Debbie, a 61-year-old factory worker in Melbourne, Kentucky, first had her simple, sleepy life upturned in 2009, when one of her daughters, a high school cheerleader, was prescribed Oxycodone after a fall from a human pyramid. The daughter then shared the pills with her three siblings, leading to their addiction. Over the next couple of years, three of Debbie’s daughters gave birth to five children, all of whom required extra care due to opioid dependency and fetal alcohol syndrome. And so, Debbie stepped in.
But it was a struggle.
“Grandma wasn’t able to keep up with government services,” explains Nycole Brundidge, the Child Protection Services (CPS) supervisor assigned to Debbie’s case, who tells me that doctors visits and required immunizations fell by the wayside. In recounting Debbie’s story (which contributed to Brundidge’s premature resignation last year), the 40-year-old echoes a phrase she regularly heard from fatigued CPS colleagues: “If you raise your children, you can spoil your grandchildren. If you spoil your children, you will raise your grandchildren.”
Of course, it’s more nuanced than that, and calling men and women who struggle with addiction “spoiled” may not be entirely fair. Rene Heinrich, a family lawyer in Kentucky who has worked on more than a thousand custodial grandparents cases over the past 12 years, points to the self-medication of untreated psychological illnesses and “a mental health system that sucks.” But Tonya Hornsby, a 49-year-old advertising associate in Kentucky who adopted her grandchild after her daughter’s fatal heroin overdose in 2015, uses similar language. “We’ve failed our kids because we tried to give them everything we never had, and they became spoiled rotten brats,” she tells me. “Then they have kids and don’t want to take care of them. I know a lady who’s raising two of her grandchildren because her daughter had a baby and came to her six months later in tears complaining that she ‘had to take care of the child every day.’”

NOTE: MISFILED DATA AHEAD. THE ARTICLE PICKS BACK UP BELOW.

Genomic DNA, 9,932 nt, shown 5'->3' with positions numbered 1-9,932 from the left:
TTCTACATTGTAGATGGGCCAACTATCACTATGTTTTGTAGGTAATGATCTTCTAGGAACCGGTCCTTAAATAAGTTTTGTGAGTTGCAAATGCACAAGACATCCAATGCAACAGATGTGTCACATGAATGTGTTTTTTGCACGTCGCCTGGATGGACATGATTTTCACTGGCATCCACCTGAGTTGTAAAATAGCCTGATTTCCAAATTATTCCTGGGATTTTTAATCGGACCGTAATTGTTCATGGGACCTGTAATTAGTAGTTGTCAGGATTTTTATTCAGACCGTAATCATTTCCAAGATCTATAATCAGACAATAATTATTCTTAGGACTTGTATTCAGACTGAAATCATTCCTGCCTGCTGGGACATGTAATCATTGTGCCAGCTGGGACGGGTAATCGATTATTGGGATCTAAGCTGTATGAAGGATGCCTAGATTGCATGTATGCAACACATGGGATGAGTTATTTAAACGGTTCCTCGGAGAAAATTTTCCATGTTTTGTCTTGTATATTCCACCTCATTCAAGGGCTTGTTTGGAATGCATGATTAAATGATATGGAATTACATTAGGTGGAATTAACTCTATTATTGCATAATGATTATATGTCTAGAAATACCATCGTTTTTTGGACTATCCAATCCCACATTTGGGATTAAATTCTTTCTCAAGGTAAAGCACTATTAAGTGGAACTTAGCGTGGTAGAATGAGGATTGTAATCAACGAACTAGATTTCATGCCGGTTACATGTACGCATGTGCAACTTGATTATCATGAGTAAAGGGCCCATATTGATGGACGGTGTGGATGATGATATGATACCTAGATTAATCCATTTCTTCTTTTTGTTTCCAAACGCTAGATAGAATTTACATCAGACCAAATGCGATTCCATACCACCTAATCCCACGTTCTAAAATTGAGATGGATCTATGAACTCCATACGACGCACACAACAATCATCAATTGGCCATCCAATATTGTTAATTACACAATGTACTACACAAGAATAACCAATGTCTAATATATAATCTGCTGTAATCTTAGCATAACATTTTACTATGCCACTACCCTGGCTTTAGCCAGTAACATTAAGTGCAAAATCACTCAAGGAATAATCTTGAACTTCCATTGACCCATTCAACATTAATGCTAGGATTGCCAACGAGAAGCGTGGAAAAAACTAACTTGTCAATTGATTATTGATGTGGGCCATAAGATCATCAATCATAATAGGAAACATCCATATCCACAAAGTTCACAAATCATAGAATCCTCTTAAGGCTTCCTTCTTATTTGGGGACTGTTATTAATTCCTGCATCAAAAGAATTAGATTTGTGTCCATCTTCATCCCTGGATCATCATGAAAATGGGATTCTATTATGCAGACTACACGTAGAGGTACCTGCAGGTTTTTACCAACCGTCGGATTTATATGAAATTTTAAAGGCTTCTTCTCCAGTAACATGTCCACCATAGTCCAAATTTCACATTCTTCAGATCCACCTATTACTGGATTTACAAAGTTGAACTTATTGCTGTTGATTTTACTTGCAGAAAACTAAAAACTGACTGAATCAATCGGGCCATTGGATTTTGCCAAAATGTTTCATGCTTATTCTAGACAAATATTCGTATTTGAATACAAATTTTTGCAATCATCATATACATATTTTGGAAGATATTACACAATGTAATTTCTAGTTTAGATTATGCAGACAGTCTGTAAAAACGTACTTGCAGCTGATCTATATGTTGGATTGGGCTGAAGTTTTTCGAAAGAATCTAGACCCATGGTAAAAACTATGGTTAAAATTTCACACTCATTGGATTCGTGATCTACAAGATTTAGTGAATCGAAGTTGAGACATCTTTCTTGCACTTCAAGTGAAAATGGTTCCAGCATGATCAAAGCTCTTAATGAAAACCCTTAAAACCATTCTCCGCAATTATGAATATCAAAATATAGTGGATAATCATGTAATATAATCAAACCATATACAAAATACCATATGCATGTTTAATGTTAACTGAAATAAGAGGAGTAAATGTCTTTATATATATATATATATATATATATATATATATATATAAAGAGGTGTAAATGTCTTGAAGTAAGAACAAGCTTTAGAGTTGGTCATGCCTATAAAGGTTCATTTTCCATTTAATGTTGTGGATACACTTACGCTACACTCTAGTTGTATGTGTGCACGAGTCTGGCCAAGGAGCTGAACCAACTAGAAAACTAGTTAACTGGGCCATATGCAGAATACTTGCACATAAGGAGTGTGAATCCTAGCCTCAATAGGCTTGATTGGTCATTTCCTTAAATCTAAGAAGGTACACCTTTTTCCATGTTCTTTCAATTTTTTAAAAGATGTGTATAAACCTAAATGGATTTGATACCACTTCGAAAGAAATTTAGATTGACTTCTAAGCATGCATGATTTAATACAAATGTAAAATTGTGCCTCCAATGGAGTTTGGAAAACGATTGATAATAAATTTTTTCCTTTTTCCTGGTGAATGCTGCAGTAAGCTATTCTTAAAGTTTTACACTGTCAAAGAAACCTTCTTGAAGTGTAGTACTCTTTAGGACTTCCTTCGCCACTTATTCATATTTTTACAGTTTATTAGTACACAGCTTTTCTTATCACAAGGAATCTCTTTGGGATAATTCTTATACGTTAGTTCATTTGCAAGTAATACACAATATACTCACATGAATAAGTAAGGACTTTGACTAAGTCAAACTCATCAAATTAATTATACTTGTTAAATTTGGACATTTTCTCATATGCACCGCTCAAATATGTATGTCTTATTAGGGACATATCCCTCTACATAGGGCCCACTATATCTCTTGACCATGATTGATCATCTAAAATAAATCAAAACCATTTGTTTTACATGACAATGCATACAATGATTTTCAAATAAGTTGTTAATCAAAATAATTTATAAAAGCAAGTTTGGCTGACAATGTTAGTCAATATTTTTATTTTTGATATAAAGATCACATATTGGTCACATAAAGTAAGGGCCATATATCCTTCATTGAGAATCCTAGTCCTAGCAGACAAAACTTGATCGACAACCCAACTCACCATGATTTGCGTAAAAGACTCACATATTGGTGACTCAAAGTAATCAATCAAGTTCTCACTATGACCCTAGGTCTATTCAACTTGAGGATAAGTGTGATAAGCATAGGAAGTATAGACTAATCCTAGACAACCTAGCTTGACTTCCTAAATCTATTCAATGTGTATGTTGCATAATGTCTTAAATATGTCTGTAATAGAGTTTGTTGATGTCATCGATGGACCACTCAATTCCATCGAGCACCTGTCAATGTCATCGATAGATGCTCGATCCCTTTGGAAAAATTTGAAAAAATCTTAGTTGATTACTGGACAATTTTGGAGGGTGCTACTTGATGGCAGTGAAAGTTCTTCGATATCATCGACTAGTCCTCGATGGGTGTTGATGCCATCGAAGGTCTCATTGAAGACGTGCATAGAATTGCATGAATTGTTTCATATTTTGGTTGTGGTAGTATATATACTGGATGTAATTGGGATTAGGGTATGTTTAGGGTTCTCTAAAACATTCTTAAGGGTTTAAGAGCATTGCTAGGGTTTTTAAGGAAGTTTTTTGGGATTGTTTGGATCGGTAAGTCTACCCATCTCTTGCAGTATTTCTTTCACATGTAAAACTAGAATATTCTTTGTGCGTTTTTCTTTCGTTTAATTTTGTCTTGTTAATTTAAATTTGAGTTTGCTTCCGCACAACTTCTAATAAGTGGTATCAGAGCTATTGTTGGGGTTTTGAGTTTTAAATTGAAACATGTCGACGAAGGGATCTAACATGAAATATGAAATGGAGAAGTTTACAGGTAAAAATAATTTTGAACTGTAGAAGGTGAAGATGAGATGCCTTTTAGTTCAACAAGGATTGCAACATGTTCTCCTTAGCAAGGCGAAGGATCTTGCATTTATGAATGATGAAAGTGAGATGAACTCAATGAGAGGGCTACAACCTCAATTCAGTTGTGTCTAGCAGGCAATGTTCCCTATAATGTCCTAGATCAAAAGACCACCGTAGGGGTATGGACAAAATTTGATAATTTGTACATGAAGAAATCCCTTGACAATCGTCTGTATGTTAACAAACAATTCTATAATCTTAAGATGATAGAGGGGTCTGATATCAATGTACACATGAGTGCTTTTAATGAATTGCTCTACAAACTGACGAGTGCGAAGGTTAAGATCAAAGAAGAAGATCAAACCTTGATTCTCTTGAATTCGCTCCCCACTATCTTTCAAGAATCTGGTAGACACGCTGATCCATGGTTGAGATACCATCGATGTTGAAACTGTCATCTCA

As such, grandparents are changing diapers, preparing lunch boxes and attending soccer games more than ever before. In fact, as the opioid epidemic has led to this widespread phenomenon of grandparents raising grandchildren over the last decade, mawmaw and popop are now outnumbered two to one, with three million American grandparents currently raising nearly six million kids. And as with everything else, the coronavirus has only complicated matters. Some numbers to that end: For 50- to 59-year-olds, the COVID-19 death rate is 1.3 percent, more than six times as fatal as it is for anyone below 40 and 10 times deadlier than the flu. For 60- to 69-year-olds, the death rate triples to 3.6 percent, which doubles again for 70- to 79-year-olds and nearly doubles again for those over 80.